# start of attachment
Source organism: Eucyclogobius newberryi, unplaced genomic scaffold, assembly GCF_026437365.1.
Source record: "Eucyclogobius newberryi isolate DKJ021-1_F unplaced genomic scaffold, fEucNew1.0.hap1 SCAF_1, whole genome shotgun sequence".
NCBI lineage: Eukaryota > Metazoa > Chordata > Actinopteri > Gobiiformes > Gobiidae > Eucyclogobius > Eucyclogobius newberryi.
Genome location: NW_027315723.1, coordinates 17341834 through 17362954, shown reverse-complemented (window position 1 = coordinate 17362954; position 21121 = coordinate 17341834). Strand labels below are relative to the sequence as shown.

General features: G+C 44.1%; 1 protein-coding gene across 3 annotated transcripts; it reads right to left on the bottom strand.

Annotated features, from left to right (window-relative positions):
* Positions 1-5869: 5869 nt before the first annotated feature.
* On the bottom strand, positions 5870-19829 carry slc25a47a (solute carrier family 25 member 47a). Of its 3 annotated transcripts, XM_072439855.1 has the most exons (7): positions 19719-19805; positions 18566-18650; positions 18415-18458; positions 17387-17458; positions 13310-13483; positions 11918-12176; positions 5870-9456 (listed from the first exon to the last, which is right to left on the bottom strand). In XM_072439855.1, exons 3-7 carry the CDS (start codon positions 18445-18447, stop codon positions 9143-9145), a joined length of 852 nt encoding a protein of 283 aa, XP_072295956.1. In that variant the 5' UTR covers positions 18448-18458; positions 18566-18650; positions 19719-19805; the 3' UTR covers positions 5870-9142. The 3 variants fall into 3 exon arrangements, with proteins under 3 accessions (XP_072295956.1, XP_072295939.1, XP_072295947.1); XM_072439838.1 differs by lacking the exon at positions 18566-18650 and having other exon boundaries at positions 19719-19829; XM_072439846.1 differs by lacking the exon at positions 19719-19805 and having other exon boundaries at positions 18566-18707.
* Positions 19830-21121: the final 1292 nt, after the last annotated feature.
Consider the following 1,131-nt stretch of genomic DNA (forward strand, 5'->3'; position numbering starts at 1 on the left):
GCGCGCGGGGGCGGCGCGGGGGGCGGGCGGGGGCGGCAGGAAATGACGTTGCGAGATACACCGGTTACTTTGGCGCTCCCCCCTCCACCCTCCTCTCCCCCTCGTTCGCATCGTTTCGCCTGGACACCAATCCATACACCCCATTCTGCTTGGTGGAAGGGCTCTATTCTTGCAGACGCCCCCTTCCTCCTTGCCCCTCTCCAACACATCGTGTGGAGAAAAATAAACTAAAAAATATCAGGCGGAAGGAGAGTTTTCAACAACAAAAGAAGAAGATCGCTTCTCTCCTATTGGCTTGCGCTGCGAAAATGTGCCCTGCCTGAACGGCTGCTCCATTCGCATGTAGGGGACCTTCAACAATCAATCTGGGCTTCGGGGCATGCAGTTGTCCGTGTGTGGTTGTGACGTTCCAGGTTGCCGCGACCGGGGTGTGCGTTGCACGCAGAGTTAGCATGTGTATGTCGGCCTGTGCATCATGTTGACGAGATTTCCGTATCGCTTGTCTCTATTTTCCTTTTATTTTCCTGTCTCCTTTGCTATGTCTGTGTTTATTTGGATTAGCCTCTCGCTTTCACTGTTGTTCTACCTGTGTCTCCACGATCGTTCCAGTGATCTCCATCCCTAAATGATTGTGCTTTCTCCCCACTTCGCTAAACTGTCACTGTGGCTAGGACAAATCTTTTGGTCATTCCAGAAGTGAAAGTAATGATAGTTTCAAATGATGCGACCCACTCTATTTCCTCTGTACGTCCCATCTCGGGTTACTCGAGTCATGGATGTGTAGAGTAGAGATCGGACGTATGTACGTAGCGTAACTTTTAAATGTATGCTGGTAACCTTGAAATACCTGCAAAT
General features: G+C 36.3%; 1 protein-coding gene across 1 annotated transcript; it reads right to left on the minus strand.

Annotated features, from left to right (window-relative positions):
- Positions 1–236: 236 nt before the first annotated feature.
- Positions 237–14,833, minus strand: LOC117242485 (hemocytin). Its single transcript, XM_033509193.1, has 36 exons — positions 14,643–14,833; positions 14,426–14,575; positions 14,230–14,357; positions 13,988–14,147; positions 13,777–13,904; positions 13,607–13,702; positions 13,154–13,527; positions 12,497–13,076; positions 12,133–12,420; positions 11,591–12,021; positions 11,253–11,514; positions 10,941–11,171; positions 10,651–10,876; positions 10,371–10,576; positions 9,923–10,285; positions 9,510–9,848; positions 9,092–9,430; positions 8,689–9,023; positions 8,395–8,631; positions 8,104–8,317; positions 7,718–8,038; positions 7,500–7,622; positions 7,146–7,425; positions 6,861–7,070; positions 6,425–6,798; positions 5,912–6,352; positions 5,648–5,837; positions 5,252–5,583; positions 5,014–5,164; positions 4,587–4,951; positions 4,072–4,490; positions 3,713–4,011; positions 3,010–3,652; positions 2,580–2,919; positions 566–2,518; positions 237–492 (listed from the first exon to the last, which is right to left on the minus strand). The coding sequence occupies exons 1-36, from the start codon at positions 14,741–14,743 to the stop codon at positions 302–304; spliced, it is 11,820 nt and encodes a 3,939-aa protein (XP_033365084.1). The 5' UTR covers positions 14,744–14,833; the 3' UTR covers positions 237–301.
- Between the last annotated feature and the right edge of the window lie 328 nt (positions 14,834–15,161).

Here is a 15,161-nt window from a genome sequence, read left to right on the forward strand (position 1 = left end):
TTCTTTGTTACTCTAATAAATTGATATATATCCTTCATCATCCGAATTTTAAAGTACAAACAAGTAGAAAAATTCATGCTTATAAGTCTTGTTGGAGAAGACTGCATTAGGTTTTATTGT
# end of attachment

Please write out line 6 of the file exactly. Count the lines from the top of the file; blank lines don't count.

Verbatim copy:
Annotated features, from left to right (window-relative positions):